BY MITCH MODE
Special to the Star Journal
It froze hard overnight. Morning sky was bright with stars; east horizon turning pale, a springtime sky. But the air was cold, a late wintertime chill.
The day prior had been mild; evening brought drizzle. Bare ground took the rain and turned to mud. On the lakes the top surface was wet and smooth; water a leveler no matter where it flows. Backyard puddles were as if jagged-edged mirrors. Lake ice held the water and in late afternoon light shone bright as polished silver. All level, all smooth.
Then the temperature dropped and it froze up hard. In the darkness before dawning the backyard puddles were iced and the lakes were smooth and dark. In the woodlots the maple trees stood tall and alert in the dawning. There was frost on windshields and yards. It was very calm as if the day, as if the season itself, was poised and about to change.
“We skated down the length of the lake and the rhythm took over and there was nothing but the wind in our faces and the feeling that comes when doing a simple task well.”
I got a text at the time the eastern sky was smudged with light: “This could be the last day!”
It was not, as it may have appeared, a forewarning of apocalypse or end of days. It was, instead, an observation: The lake ice was smooth and hard and it could be the last day of the season to blade.
I did a quick calculation. Predawn now; have to be to work by 8 a.m. Maybe, just maybe, if I get off my butt and move I can get in half an hour, forty-five minutes. I thought about it. Then I texted back: “Be there in 15 minutes.”
It is, technically, not ice skating. One does not use ice skates as such. We use ice blades which are not the same. Think of a skate blade, many 18” long, just the metal blade; thin and by itself nothing exceptional. Put that blade on edge, long side down. On top, is a flat deck so the blade and deck make a T shape when viewed from the end. On that deck one screws a binding designed for cross country skis. So, blade, deck, binding; an ice blade.
With that setup one can use cross country ski boots, clip them into the binding and be ready to go. The end result is essentially a speed skate but less expensive if one owns ski boots.
It is rare that conditions are right for blading. Early season in a bad snow year is best. The lake ice is thick enough for safety and there is no snow to hinder glide. A season like that comes along infrequently with that combination; good, clean ice, thick enough to support one and clear of snow.
Early season is best.
But late season can be exceptional.
We’ve been winding down the winter of late. Snow is long gone, ice remains. Sunny days or days of rain flood the lake surface. A good, hard freeze firms up the top layer; snow melt and rain water in the afternoon become hard ice come dawn.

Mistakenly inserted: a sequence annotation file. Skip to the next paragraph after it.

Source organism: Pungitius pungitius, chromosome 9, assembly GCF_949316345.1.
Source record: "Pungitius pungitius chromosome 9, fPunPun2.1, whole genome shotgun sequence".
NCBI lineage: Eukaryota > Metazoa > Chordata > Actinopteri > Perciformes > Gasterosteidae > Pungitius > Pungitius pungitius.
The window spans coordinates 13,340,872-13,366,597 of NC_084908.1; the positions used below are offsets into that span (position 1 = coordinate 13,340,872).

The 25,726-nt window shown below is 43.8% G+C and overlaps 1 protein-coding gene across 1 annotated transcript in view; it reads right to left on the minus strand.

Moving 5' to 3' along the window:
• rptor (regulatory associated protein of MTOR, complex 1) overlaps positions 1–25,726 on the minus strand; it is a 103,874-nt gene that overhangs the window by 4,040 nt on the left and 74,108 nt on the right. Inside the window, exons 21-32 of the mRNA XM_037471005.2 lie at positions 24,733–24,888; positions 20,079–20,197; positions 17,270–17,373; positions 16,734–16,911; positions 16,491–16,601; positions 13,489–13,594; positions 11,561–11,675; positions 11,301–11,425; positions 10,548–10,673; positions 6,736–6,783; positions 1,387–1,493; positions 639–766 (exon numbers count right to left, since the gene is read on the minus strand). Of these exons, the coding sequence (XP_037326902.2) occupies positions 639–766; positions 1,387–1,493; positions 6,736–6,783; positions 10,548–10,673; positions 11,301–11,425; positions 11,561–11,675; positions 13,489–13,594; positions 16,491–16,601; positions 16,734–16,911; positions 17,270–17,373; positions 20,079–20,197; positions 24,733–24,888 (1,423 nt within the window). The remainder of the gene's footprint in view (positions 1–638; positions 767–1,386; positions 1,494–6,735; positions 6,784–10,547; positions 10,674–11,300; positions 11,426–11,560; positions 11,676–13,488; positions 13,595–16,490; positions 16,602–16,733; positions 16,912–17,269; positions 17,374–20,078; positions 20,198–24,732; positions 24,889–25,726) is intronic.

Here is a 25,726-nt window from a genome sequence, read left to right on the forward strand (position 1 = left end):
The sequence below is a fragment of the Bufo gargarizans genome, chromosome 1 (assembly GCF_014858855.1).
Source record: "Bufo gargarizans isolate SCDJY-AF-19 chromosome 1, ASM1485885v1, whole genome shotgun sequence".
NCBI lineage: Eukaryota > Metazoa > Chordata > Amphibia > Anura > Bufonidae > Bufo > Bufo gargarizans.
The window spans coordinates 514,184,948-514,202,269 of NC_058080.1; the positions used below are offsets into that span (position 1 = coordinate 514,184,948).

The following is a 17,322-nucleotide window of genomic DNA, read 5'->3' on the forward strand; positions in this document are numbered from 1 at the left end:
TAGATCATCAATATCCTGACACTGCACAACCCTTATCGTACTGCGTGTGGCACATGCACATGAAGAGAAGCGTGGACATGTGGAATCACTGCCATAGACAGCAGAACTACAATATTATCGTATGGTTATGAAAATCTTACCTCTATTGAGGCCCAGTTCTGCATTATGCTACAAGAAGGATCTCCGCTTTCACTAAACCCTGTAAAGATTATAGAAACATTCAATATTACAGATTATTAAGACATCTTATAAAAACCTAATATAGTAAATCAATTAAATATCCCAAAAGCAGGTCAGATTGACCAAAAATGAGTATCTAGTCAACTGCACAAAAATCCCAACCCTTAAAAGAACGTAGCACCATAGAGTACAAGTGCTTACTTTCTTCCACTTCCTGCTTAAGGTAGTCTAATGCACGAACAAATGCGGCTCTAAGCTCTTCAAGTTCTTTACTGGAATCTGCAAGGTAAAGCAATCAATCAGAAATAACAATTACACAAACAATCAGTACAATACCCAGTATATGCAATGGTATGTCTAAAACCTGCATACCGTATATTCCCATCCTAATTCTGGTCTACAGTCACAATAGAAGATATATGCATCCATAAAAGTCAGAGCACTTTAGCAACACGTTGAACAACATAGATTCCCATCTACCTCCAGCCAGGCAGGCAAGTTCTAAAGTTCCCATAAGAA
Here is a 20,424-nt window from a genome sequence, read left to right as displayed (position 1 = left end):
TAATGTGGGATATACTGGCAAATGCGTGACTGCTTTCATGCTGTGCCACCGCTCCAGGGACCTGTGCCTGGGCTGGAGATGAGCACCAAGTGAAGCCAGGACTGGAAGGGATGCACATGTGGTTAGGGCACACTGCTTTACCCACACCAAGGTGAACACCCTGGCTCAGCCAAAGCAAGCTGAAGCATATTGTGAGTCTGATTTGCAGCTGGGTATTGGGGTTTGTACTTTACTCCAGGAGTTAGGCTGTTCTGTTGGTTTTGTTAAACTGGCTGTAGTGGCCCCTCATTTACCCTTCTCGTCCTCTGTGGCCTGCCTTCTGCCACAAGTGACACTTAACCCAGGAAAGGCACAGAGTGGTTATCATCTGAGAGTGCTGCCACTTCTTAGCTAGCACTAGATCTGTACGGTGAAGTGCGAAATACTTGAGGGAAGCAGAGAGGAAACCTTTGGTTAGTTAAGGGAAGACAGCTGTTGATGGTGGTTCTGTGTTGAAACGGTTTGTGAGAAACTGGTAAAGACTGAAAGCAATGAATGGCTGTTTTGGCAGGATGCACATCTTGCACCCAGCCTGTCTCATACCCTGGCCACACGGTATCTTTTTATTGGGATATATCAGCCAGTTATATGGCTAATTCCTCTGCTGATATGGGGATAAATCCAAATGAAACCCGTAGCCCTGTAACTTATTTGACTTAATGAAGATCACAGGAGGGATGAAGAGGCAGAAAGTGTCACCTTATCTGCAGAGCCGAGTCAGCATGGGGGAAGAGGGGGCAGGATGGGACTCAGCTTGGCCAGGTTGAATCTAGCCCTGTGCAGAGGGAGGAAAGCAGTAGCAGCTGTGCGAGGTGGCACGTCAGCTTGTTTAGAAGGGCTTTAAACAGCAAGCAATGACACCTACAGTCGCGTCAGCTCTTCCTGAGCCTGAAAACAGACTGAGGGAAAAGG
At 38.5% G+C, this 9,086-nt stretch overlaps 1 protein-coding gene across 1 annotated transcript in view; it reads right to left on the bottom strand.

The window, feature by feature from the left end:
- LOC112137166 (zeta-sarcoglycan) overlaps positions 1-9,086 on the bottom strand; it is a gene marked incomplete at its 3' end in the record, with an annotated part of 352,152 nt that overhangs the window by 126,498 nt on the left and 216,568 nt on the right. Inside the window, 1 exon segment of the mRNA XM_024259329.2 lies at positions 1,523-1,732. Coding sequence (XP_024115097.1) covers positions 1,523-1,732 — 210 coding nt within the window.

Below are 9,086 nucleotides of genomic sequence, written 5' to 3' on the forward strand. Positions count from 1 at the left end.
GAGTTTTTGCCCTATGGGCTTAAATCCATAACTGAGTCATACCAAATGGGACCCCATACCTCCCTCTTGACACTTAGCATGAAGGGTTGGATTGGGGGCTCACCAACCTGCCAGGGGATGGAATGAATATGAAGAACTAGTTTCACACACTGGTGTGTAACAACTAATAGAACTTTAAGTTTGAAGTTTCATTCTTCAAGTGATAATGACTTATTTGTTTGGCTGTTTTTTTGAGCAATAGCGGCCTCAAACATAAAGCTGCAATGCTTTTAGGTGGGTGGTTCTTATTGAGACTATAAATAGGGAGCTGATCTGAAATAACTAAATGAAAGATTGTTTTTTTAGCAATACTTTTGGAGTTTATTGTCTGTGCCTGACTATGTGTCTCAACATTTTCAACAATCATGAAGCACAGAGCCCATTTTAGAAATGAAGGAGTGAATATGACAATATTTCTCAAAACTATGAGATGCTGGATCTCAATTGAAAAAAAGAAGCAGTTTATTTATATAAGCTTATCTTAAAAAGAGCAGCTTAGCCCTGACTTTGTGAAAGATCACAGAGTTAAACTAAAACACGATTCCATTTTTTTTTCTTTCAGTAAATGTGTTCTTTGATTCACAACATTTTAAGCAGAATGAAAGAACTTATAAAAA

I drove in haste and parked the truck, met my friend. The two of us walked down to the lake, clipped into the bindings, took a few tentative skate steps. The lake was gray and any traces of snow gone with the warm afternoon and rains of the day before. The blades glided smooth and easy.
We began to skate, the long blades clacking on the hard ice. The ice was the dead color of ice that will not last long in the warmth of spring. There were striations in the ice, deep fractures that spoke of a restlessness, of shifting and moving and uneasiness as the winter ice battled with the springtime sun. We skated across them; they were not open, not this morning.
A small circle in the ice ahead; ice fishing hole, augured through the ice. I stopped, reached my hand down to the bottom where ice gave way to water; twelve, maybe fifteen inches thick. The ice was clear and pure below the lead gray surface. We went on.
In all things physical there comes a rhythm when done well, a synchronized motion as arms and legs work together and at such time effort seems reduced and pure movement is all that exists. We skated down the length of the lake and the rhythm took over and there was nothing but the wind in our faces and the feeling that comes when doing a simple task well.
It is a small lake, 250 acres or so, and with the fast ice we went from one end to the other in a short time. To the east the sun was breaking the tree line; it would be a beautiful day. We looped at the end of the lake, bladed back to where we’d started, then repeated the down and back.
It is easy to think that such times will go on forever, that the ice will be perfect and the temperatures on the rise and the sun breaking into a clear sky. It is easy to think a perfect morning will not repeat tomorrow. That is not true; all things end.
Sometimes the best we can hope for is to take satisfaction in simply physical acts, skiing or riding or paddling or skating. In those often mindless tasks one can put the burden of the day to come or the day just past, put them to rest, out of one’s mind.
We bladed that morning with the clear mindedness that comes at times as this.
A sharp, loud cracking noise, the sound of ice fracturing, not breaking apart yet but starting that process. A week ago was the rumble of making ice; now the whip-like crack of decay.
It was time to quit.
We walked from the lake into the new day and the rising warmth. In the woods the tall maple trees pulsed as if waking from winter slumber. In the afternoon the sap buckets would be full. By night sweet syrup off the boiler. Ice blade season was over.
An assortment of outdoor products is available at Mel’s Trading Post, downtown Rhinelander. Call 715-362-5800.